Preference for salt may begin in the cradle, scientists warn

By Nathan Gray

- Last updated on GMT

Related tags Salt Preference

Early exposure to foods containing added salt could lead to greater preference for salty tastes in later chaildhood.
Early exposure to foods containing added salt could lead to greater preference for salty tastes in later chaildhood.
Early dietary exposure to foods containing added salt shapes a greater preference for salty tastes throughout infancy and childhood, suggests a new study.

The research – published in the American Journal of Clinical Nutrition​ – revealed that children and infants introduced to starchy table foods that contain added salt before the age of six months have a greater preference for salty tastes.

Reflecting their greater liking, the researchers revealed that exposed infants consumed 55% more salt during a preference test than those who were not introduced to starchy foods.

The findings also suggest this early dietary exposure was related to an increased liking for the taste of salt several years later at pre-school age.

“More and more evidence is showing us that the first months of life constitute a sensitive period for shaping flavour preferences,”​ said Dr Leslie Stein, of the Monell Center, USA.

“In light of the health consequences of excess sodium intake, we asked if the effect of early experience extended to salt,”​ she said.

Dr Gary Beauchamp, senior author of the research said many international authorities and national governments warn that most people eat too much salt.

“Because it's been so hard to change adult intakes, we asked whether preferences might be influenced earlier in life through experience with salty food ... If so, this may point to the development of public health initiatives that could help people reduce their salt intake,"​ he said.

Taste preference

Food consumption rates and taste preferences of children is of growing concern to industry and policy makers given the rapidly increasing rates of obesity in this age group.

Earlier this year, FoodNavigator reported on a study suggesting that children’s knowledge and consumption of fast food has significant impact on their palate and preference for foods that are high in sugars, salts and fats.

The authors of the previous study – led by Dr Bettina Cornwell, University of Oregon – questioned why food and beverage manufacturers “have come to offer so many products high in sugar, fat, and salt?”

“One possible answer is that it has occurred in the pursuit of taste preference,” they argued,​ noting that competitive market forces "continually push companies to offer products that are preferred over others.”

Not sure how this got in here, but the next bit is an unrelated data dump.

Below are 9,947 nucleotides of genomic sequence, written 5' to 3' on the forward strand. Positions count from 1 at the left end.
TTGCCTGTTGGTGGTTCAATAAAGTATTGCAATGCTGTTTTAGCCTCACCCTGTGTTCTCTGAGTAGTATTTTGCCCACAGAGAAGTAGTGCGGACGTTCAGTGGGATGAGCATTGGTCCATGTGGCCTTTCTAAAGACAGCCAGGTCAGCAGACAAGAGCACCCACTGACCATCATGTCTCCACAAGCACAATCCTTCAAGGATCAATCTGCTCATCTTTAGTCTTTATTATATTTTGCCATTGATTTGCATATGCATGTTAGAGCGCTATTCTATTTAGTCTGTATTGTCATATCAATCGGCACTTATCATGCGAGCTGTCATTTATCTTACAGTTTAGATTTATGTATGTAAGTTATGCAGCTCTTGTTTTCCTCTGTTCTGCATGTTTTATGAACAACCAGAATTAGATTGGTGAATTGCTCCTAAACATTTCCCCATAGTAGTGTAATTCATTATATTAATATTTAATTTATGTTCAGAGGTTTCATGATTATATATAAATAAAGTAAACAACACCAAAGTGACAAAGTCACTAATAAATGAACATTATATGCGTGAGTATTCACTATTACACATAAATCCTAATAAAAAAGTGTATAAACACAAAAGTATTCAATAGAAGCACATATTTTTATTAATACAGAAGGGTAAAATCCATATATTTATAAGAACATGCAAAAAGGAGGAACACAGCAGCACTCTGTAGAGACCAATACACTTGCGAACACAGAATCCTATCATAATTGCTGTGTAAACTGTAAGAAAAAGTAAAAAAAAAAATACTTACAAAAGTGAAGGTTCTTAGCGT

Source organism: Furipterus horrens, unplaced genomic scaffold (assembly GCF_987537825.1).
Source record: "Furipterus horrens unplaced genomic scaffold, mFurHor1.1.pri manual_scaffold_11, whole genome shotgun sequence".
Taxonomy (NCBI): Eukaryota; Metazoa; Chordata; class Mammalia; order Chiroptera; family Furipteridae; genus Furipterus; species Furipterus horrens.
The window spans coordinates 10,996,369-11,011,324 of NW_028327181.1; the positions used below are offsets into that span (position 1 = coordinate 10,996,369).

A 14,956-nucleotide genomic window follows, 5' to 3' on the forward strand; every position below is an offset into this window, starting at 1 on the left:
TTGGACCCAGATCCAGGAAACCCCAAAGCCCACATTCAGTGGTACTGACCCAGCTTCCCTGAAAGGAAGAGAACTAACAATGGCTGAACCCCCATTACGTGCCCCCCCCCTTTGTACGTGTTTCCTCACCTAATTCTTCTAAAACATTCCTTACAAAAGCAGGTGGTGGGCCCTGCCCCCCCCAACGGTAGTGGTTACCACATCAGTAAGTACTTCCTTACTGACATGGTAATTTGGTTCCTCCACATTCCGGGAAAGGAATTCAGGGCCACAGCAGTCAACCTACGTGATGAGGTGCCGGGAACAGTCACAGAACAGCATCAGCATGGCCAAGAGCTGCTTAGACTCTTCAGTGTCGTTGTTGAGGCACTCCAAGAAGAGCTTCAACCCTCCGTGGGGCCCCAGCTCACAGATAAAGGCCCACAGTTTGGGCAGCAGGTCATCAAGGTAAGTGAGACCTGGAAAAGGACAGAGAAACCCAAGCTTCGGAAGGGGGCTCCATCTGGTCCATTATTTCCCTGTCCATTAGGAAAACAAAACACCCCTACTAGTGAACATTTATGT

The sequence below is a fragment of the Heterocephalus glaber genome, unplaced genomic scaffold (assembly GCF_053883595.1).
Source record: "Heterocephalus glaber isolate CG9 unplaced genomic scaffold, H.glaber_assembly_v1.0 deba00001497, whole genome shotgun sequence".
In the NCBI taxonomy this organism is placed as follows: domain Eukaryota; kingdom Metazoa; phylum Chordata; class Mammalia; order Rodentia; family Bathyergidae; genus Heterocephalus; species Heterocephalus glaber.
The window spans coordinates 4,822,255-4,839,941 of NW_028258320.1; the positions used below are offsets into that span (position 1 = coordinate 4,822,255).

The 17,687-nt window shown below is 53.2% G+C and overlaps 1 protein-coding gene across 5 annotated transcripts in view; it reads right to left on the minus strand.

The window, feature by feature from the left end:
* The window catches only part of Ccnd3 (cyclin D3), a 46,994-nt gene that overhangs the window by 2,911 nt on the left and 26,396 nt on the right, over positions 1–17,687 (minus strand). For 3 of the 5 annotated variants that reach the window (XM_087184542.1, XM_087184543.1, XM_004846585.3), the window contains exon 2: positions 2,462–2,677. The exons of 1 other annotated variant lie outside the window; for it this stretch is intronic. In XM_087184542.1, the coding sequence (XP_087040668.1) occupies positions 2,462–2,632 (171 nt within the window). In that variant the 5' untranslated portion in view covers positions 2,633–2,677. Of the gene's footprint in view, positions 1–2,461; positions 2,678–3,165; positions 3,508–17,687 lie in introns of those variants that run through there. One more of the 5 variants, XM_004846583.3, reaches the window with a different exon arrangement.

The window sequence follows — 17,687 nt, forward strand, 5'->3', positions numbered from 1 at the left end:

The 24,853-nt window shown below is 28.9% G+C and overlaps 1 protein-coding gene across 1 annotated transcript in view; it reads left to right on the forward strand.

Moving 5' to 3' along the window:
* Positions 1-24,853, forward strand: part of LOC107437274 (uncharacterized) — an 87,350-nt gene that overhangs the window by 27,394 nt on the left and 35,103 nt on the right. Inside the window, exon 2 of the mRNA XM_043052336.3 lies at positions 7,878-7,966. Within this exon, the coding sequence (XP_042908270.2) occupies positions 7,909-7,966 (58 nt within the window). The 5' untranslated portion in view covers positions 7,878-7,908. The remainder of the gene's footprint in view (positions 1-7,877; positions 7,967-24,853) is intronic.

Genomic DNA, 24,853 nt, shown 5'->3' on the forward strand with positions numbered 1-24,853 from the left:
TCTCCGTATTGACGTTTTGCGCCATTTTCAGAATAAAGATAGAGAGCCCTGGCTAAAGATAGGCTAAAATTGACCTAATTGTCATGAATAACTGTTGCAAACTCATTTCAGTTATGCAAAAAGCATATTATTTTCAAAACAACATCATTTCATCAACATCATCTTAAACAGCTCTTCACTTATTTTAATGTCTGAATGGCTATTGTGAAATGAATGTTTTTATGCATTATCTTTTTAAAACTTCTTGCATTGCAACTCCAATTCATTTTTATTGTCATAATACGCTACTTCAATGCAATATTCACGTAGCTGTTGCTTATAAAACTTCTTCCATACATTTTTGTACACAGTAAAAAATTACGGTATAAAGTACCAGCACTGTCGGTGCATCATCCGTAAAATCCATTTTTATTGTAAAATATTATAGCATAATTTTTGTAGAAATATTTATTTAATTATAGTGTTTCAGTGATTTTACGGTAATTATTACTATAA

In this scenario children’s demand for products containing high levels of salt, is then met by manufacturer supply of foods that contribute to unhealthy eating habits. Conwell said this appears to have become “a self-perpetuating cycle.”

Research highlights

In the new study, Stein and her colleagues measured the salt preference of 61 infants at both two and six months. At each age, the infant was allowed to drink from three bottles for two minutes each: one bottle contained water, another contained a moderate concentration of 1% salt, while the third bottle had a higher concentration of 2% salt.

Two-month-old infants were found to be either indifferent to (1%) or to reject (2%) the salt solutions in all cases. However, at six months, salty taste preference of the same infants was revealed to be associated with previous exposure to table food.

Stein and her team said the 26 infants already eating starchy foods preferred both salt solutions to water, while the 35 who had not yet been introduced remained indifferent to or continued to reject the salt solutions.

To explore whether the early effect of salt preference extended into childhood, 26 of the children returned at preschool age. At this stage, mothers completed questionnaires about the children’s dietary behaviours.

The data revealed that the 12 children introduced to starchy table foods before six months of age were more likely to lick salt from foods and also were likely to eat plain salt – suggesting that earlier exposure had led to a greater liking of salty tastes.

"It's important to note that our conclusions are limited by the correlational nature of the study​," said Stein.

"Experimental studies are now needed to address the important question of how children and adults come to prefer high levels of salt in their food,"​ she explained.

Source: American Journal of Clinical Nutrition
Volume 95, Issue 1, Pages 123-129, doi: 10.3945/​ajcn.111.014282
“The development of salty taste acceptance is related to dietary experience in human infants: a prospective study”
Authors: L.J. Stein​, B.J. Cowart​, G.K. Beauchamp

Related topics Science Reformulation

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1 comment

An Acquired Taste

Posted by Mandy Seay, RD, LD,

This makes sense as salt is an acquired taste. The more salt you eat, the more you want. If you can reduce your amount for a couple of weeks, you'll notice that your taste for it will change. Foods you once thought were good, will now be too salty. Reducing table salt intake is good, but it's best to analyze what else you're eating - fast foods, prepared foods and/or canned goods like soups that contain large amounts of sodium in them. Aim for 1500 mg a's tough to do.
-Mandy Seay, RD, LD

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